THE HERITAGE OF THE GREAT WAR
This is a English summary of a Dutch version of this text
A Deadly Fence
FROM THE BELGIAN BORDER - Again a Belgian, who tried to flee over the border to Holland, was caught in the electric barbed wire and was killed by the high voltage. (Newspaper article of every day).
This political cartoon and caption, by Albert Hahn, appeared in the Dutch weekly magazine De Notekraker in the year 1915.
Click on a small photo below - and you'll get the full picture.
By Rob Ruggenberg
It is little known that the German occupation force in Belgium in spring 1915 erected a high voltage electric fence between Belgium and the neutral Netherlands.
The 2.000 Volts wire ran almost 200 Km (125 Miles) long through villages, orchards, meadows, woodland, over brooks - even over the river Meuse. The height of the construction was over 3 meters.
On this picture the wire is seen from the Dutch side.
The main purpose of the wire was to guard the Belgian-Dutch border. Border patrol required so many soldiers who could be deployed elsewhere, that the German occupation authorities choose for this 'efficient solution'.
In the first weeks after the war started, Belgians began to cross the border to Holland. In autumn 1914 already one million Belgian refugees stayed in the Netherlands. In the next months many of them returned. Eventually about 100,000 would stay, until the end of the war.
But during all years of the war new refugees kept coming and, almost daily, tried to cross the border. Their reasons to flee were diverse: some felt unsafe in their German occupied country, others wanted to join their relatives who had already fled. Many also wanted to take part in the war and choose this detour to join the forces on the allied front.
A victim lies between the contact wires.
How many people the fence killed is unknown. Estimates vary from 2,000 to 3,000. Local newspapers in the south of Netherlands (bordering Belgium), from spring 1915 on, carry almost daily small messages about people 'lightened to death'.
Not every crosser died though. Many also succeeded in crossing the dangerous border. Today people whose (grand)parents lived here, still can show you wooden sash-windows and casks, used to force a safe entrance through the entanglement. Sometimes they also used very long wooden ladders; when applied from both sides they worked as a scaffolding.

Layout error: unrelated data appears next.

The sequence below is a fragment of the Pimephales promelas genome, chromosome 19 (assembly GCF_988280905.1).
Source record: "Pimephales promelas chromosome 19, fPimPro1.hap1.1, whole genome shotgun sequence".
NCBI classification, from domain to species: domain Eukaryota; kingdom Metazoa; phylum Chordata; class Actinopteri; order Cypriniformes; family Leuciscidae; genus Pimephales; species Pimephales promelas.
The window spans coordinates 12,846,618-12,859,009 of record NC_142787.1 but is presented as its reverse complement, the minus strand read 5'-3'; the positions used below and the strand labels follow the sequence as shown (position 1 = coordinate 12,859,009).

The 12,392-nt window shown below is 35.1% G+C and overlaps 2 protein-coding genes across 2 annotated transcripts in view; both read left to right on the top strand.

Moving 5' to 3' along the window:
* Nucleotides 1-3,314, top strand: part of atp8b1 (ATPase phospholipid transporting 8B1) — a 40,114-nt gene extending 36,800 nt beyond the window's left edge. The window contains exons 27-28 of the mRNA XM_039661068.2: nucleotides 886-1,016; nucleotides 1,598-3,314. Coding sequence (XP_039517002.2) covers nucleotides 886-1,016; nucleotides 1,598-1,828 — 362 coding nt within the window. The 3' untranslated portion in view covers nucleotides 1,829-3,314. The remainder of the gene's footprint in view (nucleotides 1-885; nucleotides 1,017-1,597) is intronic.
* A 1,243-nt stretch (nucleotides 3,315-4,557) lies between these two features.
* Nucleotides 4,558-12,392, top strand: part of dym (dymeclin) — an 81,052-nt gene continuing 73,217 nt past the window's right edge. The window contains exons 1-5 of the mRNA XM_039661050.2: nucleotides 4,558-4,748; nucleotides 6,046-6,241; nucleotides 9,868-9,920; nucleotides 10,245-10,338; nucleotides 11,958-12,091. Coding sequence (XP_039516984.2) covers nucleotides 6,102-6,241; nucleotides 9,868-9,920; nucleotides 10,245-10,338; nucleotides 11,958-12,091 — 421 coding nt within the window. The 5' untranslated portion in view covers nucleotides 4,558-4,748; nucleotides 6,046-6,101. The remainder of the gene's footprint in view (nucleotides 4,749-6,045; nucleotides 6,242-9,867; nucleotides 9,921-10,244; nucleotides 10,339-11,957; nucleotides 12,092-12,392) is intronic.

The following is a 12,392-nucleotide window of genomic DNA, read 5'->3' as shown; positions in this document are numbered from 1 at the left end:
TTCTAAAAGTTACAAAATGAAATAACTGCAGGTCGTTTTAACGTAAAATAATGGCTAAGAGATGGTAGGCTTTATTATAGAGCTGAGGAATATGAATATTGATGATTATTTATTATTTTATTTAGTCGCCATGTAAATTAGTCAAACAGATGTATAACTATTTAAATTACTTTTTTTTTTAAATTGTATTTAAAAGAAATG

The fence also drove family's and friends apart. Funeral-processions used to walk to the fence and halt there, to give relatives and friends on the other side the opportunity to pray and say farewell to the deceased.
A Belgian boy, electrocuted by the fence.
Many of the young Belgians who died here, were on their way to the Belgian army, that kept on fighting during the whole war in the south-western part of the country. These boys lived in the part of Belgium that was occupied by the Germans. Because crossing the frontline was not possible, they first had to go (neutral) Holland. From there they wanted to take a ship to England and then another ship to France from where they could travel back to free Belgium.
The Electric Fence also destroyed cultural relations between Holland and Belgium. Before the war a large part of southern Holland was aimed at the Belgian towns of Liege and Visť. Most of these Hollanders spoke French (being the language in this part of Belgium).
Four years and a Electric Fence later they had become used going to the Dutch town of Maestricht instead. The old customs never returned. Nowadays they don't even speak French anymore.
A German military map of a part of the Belgian-Dutch border (near the Belgian villages of Achel and Neerpelt).
The map shows the Electric Fence and also where the current came from. Different Krafwerke (powerstations) along the line supplied the 2000 Volts.
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